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Home > Press releases > 2006 > Relics of Jesuit Saint Visits Every Diocese in Ireland

The three hundred year old relics of Saint Claude la Colombiere, the Jesuit saint who helped spread devotion to the Sacred Heart, will be brought from France to a Cathedral or chapel in every diocese in Ireland...

Relics of Jesuit Saint Visits Every Diocese in Ireland

The three hundred year old relics of Saint Claude la Colombiere, the Jesuit saint who helped spread devotion to the Sacred Heart, will be brought from France to a Cathedral or chapel in every diocese in Ireland by Irish Jesuit priest Bernard McGuckian.

The relics will be taken to the Visitation Monastery, Stamullen Co. Meath on Wed 14th June, daytime, before being moved that night to St.Peter’s Church, Drogheda, home to the relic of St. Oliver Plunkett who was in jail in Ireland in 1679, the same year that St Claude was imprisoned in England. St Claude’s relics will then be moved to St Francis Xavier’s Church in Gardiner St. Dublin for three days (June 15th, 16th and 17th ) before going to Clongowes Wood College Co. Kildare and  around the other dioceses in Ireland.

St Claude la Colombiere (1641-1682) was the friend and spiritual advisor to St Margaret Mary Alacoque, whose Sacred Heart visions appear in stained glass, statues and paintings in practically every church throughout Ireland. Her visions of the loving heart of   God contrasted with the prevailing Jansonistic ethos at that time, of a God of wrath and retribution and she looked to Claude for guidance with her extraordinary revelations.
According to Fr. Bernard McGuckian SJ, almost every Catholic home in Ireland has had or has a picture of the Sacred Heart and the devotion to it has been a feature of Irish Catholicism for so many years. “There is widespread interest in the arrival of the relics with hundreds of volunteer organizers working in every diocese. St Margaret Mary said that Claude’s special gift was ‘to lead people to God’ and he was the first person to spread the word of Sacred Heart devotion after being sent from France to England. And he began it quietly in the Palace of St James, where many years later Princess Diana lay in state! He was chaplain there to the Duchess of York and subsequent Queen of England.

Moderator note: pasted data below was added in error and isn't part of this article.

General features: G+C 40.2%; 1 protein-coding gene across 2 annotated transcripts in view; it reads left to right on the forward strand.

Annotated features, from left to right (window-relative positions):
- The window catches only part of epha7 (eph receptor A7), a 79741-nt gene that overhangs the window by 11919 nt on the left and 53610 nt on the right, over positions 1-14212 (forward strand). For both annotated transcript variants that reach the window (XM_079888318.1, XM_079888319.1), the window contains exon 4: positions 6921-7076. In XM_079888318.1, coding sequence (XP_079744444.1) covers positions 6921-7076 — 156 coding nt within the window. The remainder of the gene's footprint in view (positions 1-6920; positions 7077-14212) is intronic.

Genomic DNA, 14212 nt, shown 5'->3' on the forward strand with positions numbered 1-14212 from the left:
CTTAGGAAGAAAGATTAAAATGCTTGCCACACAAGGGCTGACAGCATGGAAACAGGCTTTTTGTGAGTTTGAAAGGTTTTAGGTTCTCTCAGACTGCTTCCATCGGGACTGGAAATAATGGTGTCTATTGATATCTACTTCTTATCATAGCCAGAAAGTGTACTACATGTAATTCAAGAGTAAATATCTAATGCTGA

According to Fr. McGuckian, “When we venerate his relics, it’s a powerful symbolic way of expressing our faith in the love of God as revealed to us by a faithful Saint who was once human just like us. We hope that through the widespread veneration of his relics, Ireland of the 21st century will be inspired like him to grow in devotion to the Sacred Heart, and we will recommit ourselves to the rich values of the Gospel”.

The friendship of St Claude and St Margaret Mary led to the foundation of more than 280 religious orders, male and female, featuring Sacred Heart in their title and to the worldwide spread of devotion to the Sacred Heart. St Margaret Mary was canonized by Pope Benedict XV in 1920, but it wasn’t until 1992 that Claude was canonized by Pope John Paul II. This was because his original canonization in 1773 was abandoned after the then Pope, suppressed the Jesuit Order, a suppression which lasted forty years.

Saint Claude contracted TB whilst in prison in England and died a few short years after his return to France, in Paray-le-Monial in Feb. 1682 at the age of 41.  His friend St Margaret Mary died eight years later. In her writings another great French saint, Therese of Lisieux, tells us of the inspiration St Claude was to her, and thousands of pilgrims continue to visit Paray-le Monail every year.